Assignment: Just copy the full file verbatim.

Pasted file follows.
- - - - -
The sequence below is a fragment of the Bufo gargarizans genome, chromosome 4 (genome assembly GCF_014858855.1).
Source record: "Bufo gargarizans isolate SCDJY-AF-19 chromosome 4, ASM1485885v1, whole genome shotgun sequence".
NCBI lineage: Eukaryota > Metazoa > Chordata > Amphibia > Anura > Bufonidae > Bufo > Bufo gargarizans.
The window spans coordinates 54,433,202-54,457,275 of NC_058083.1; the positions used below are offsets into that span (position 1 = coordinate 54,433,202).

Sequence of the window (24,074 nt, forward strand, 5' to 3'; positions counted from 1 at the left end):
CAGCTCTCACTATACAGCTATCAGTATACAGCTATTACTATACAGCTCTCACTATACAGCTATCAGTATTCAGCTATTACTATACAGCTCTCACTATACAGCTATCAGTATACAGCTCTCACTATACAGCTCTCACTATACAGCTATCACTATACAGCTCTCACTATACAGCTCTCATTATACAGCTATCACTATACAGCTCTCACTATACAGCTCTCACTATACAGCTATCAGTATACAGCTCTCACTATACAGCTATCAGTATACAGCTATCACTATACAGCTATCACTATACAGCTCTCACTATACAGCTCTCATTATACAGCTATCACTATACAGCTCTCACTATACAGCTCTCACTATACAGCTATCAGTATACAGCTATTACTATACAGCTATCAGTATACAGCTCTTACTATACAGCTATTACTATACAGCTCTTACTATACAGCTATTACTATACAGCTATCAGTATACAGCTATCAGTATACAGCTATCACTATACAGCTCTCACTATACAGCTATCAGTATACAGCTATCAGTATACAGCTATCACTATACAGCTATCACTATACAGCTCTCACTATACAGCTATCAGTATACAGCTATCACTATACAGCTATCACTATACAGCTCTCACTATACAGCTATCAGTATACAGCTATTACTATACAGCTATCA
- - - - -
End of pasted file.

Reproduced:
The sequence below is a fragment of the Bufo gargarizans genome, chromosome 4 (genome assembly GCF_014858855.1).
Source record: "Bufo gargarizans isolate SCDJY-AF-19 chromosome 4, ASM1485885v1, whole genome shotgun sequence".
NCBI lineage: Eukaryota > Metazoa > Chordata > Amphibia > Anura > Bufonidae > Bufo > Bufo gargarizans.
The window spans coordinates 54,433,202-54,457,275 of NC_058083.1; the positions used below are offsets into that span (position 1 = coordinate 54,433,202).

Sequence of the window (24,074 nt, forward strand, 5' to 3'; positions counted from 1 at the left end):
CAGCTCTCACTATACAGCTATCAGTATACAGCTATTACTATACAGCTCTCACTATACAGCTATCAGTATTCAGCTATTACTATACAGCTCTCACTATACAGCTATCAGTATACAGCTCTCACTATACAGCTCTCACTATACAGCTATCACTATACAGCTCTCACTATACAGCTCTCATTATACAGCTATCACTATACAGCTCTCACTATACAGCTCTCACTATACAGCTATCAGTATACAGCTCTCACTATACAGCTATCAGTATACAGCTATCACTATACAGCTATCACTATACAGCTCTCACTATACAGCTCTCATTATACAGCTATCACTATACAGCTCTCACTATACAGCTCTCACTATACAGCTATCAGTATACAGCTATTACTATACAGCTATCAGTATACAGCTCTTACTATACAGCTATTACTATACAGCTCTTACTATACAGCTATTACTATACAGCTATCAGTATACAGCTATCAGTATACAGCTATCACTATACAGCTCTCACTATACAGCTATCAGTATACAGCTATCAGTATACAGCTATCACTATACAGCTATCACTATACAGCTCTCACTATACAGCTATCAGTATACAGCTATCACTATACAGCTATCACTATACAGCTCTCACTATACAGCTATCAGTATACAGCTATTACTATACAGCTATCA